Examining the effect of the Hiawatha LRT on auto use in the Twin Cities

Research output: Contribution to journalArticle

2 Citations (Scopus)

Abstract

Many studies have investigated the impact of rail transit on transit use. However, few have focused on auto use. This study explores the effect of the Hiawatha LRT in Minneapolis on vehicle miles driven (VMD). Negative binomial models show that Hiawatha residents drive shorter distance than those in urban and suburban control corridors, after demographics and neighborhood characteristics are controlled for. The LRT can reduce an urban resident's VMD by about 20%, all else equal. Once attitudes are included in the model, however, the differences become insignificant. Demographics and attitudes altogether are more important in influencing auto use than the built environment. Overall, the LRT reduces driving because it enables new housing development and allows those valuing transit to better match their attitudes.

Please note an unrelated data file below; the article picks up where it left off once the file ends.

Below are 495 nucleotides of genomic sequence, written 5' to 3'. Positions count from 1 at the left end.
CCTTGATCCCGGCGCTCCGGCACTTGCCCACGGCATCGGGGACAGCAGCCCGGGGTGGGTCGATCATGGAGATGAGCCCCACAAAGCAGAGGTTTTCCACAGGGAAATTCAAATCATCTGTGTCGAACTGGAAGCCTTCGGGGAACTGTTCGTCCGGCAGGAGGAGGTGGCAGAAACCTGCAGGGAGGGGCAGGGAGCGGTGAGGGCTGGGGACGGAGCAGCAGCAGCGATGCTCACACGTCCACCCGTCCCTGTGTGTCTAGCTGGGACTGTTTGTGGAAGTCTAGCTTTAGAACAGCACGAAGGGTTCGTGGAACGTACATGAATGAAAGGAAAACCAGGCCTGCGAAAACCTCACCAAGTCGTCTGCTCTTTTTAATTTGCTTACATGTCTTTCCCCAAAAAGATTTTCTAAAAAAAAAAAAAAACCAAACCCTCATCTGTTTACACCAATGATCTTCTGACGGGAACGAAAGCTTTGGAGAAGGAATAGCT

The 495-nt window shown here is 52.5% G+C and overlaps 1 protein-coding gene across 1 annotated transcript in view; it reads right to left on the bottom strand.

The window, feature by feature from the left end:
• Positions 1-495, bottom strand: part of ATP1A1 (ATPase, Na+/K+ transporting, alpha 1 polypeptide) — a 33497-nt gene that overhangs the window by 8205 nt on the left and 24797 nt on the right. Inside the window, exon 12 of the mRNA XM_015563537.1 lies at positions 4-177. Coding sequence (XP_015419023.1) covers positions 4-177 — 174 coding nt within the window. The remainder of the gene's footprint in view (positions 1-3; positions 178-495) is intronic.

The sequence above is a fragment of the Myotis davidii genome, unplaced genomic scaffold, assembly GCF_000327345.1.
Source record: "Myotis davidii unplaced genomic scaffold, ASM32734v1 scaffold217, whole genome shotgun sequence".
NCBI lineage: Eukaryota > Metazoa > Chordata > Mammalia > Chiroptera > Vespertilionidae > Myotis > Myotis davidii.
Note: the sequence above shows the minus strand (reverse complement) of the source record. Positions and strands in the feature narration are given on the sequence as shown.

Original languageEnglish (US)
Pages (from-to)284-292
Number of pages9
JournalTransport Policy
Volume81
DOIs
StatePublished - Sep 1 2019

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resident
Rails
housing development
vehicle
effect
city
corridor
built environment
Statistical Models

Keywords

  • Built environment
  • Driving reduction
  • Residential self-selection
  • Transit-oriented development
  • Travel behavior

Cite this

Examining the effect of the Hiawatha LRT on auto use in the Twin Cities. / Cao, Jason.

In: Transport Policy, Vol. 81, 01.09.2019, p. 284-292.

Research output: Contribution to journalArticle

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